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We watched as a tiny boy tried three times to win a prize against two much older teenagers. After a minute the boy’s dad pulled him aside. “That’s enough, Sam. We can try again another time.”

“But I wanted the stuffed alligator,” the boy complained.

“You’ll get it. Maybe, next year when you’re a little bit bigger.” The dad smiled.

King plucked a stuffed penguin from my arms and approached the boy and his father who were walking away from the game, the boy’s bottom lip set in a pout. Tears welling up in his eyes.

“Excuse me,” King said, getting their attention. The father looked alarmed and pulled his son into his leg.

King ignored the dad’s reaction and bent down to the boy, holding out the penguin. “I know it’s not an alligator, but penguins are just as cool. As a matter of fact, they’re cooler. They live in the snow, and they’re the only bird that doesn’t fly. Did you know that?”

“No, I didn’t know that,” the boy said, with a thumb in his mouth.

“They also slide around on their bellies on the ice.”

“Cooool,” the boy said, staring at the penguin.

“Now, you take good care of him, okay?” The boy nodded and took the penguin.

“Thank you.” The boy’s dad mouthed to King.

He nodded, and they disappeared into the crowd.

King made his way back to me. “You’re up next,” he said as he approached.

We stood behind the games and gave out my prizes to kids who lost their games one by one until all I had left was the deer King had given me first.

We ate cotton candy. We ate corn dogs. We ate fried Oreos. We laughed like kids. We rode a gravity ride that locked you to the sides as it spun, and for ten minutes afterwards, I thought all the food was going to come back up.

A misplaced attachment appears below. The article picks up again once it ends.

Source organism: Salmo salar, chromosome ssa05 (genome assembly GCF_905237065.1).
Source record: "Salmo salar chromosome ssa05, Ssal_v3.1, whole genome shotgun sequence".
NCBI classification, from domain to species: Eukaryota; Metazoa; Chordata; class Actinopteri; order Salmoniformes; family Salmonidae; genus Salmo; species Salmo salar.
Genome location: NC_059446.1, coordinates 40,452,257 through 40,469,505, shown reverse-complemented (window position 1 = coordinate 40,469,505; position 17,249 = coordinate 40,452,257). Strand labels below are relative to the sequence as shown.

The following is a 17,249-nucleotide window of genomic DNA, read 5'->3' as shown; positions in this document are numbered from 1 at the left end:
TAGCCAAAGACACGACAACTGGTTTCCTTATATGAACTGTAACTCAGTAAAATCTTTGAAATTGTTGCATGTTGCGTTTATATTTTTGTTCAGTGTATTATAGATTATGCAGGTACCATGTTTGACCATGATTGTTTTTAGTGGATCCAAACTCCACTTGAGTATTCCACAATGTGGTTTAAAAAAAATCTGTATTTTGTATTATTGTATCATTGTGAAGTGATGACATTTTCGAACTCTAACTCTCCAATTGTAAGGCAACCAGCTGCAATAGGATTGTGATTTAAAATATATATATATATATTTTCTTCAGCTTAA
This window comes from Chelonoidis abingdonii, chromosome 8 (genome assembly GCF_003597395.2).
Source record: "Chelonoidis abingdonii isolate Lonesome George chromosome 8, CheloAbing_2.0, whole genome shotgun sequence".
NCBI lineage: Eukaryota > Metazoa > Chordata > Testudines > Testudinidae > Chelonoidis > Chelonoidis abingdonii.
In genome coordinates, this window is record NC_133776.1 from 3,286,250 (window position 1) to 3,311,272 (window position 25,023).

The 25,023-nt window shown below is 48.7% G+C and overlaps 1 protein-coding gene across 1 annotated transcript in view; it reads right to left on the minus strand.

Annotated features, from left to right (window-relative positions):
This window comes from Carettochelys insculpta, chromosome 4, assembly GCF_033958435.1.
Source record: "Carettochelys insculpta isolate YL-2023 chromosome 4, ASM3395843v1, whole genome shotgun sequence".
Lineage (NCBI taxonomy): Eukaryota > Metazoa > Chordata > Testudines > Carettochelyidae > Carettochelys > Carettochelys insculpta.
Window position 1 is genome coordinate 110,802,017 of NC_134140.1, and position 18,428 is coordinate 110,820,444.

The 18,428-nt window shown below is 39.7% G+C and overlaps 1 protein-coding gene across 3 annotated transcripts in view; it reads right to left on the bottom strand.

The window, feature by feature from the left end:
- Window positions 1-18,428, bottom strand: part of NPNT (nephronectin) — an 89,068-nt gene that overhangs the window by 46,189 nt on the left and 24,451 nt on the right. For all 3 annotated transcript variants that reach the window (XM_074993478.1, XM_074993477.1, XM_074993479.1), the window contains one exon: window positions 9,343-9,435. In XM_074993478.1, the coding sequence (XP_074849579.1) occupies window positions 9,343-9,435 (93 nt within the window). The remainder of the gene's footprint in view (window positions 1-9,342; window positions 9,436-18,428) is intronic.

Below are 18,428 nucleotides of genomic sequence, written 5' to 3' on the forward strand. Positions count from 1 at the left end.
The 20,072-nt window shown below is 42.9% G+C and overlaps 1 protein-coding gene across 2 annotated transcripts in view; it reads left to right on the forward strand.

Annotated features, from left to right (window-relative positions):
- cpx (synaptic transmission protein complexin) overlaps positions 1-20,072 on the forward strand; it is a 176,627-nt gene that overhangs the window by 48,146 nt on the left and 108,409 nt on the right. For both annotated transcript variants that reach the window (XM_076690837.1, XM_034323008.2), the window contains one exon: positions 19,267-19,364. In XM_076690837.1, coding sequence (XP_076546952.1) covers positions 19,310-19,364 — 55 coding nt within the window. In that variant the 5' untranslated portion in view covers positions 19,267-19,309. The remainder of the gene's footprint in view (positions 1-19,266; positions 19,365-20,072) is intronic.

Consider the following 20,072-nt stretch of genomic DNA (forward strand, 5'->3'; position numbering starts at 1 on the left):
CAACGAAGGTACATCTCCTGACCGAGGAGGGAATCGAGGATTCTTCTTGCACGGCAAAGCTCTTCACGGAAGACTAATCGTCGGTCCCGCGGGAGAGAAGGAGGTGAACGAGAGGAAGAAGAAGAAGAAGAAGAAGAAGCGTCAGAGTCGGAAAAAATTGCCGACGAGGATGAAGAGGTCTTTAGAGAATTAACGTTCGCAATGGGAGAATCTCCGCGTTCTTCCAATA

“Here,” King said, pushing a cup in front of me. “Grace says that a ginger ale is the best cure for an upset stomach.”

I slowly sipped the bubbly drink, and I started to feel better almost instantly. King grabbed my cup and walked a few steps to toss it in the trash when I noticed a nearby woman ogling him.

I looked around, and it seemed like every woman at the fair, whether she was with a man or not, was undressing King with her eyes.

“Do they all have to do that?” I muttered under my breath.

“Does all who have to do what?” King asked.

“Do all the women have to look at you like they want to jump your bones?” I scoffed.

King put an arm around me. His lips brushed my ear when he whispered, “Unlike some people, they aren’t hiding what they want.” I opened my mouth to say something, but I couldn’t find the words. “It’s cute that you’re jealous though.”

“I’m not—”

“Time for the Ferris wheel,” King announced. It was getting late, and the crowd had thinned.

“Why did we save it for last?” I asked.

“Because it’s the best part,” King said. “You always save the best for last.”

King helped me into the squeaky cart while the carnival worker closed the little door to the bucket. There was barely enough room on the seat for the two of us. When I shoved my deer between us, King picked it up and handed it to the carnie, along with a bill from his pocket. “Take care of this for me until we get down will ya?”

“Sure thing, man!” He set the deer on the chair next to the ride’s control panel.

King rested his arm on the back of the seat over my shoulder.

Then, we were lifting up into the air. Higher and higher we rose, stopping every so often to allow for other riders to board. Once we were almost at the top, we started to move more fluidly. Round and round we went, watching the city lights beneath us flicker and glow.

“Wow,” I said, watching the people scurry around below. “They all look like ants from up here.” I glanced over at King but he wasn’t looking at the lights of the city or at the crowd.

He was looking at me.

The depth of his stare pinned me to the seat. “Pup, what I learned from being in prison is that we’re all just a bunch of ants.”

“How do you mean?”

“I mean we’re all scurrying around, doing insignificant bullshit. We get this one life. ONE. And we spend too much time doing shit we don’t want to do. I don’t want to do that anymore.”

“What do you mean?”

“I don’t want to be remembered as the notorious Brantley King.”

“Then, how do you want to be remembered?”

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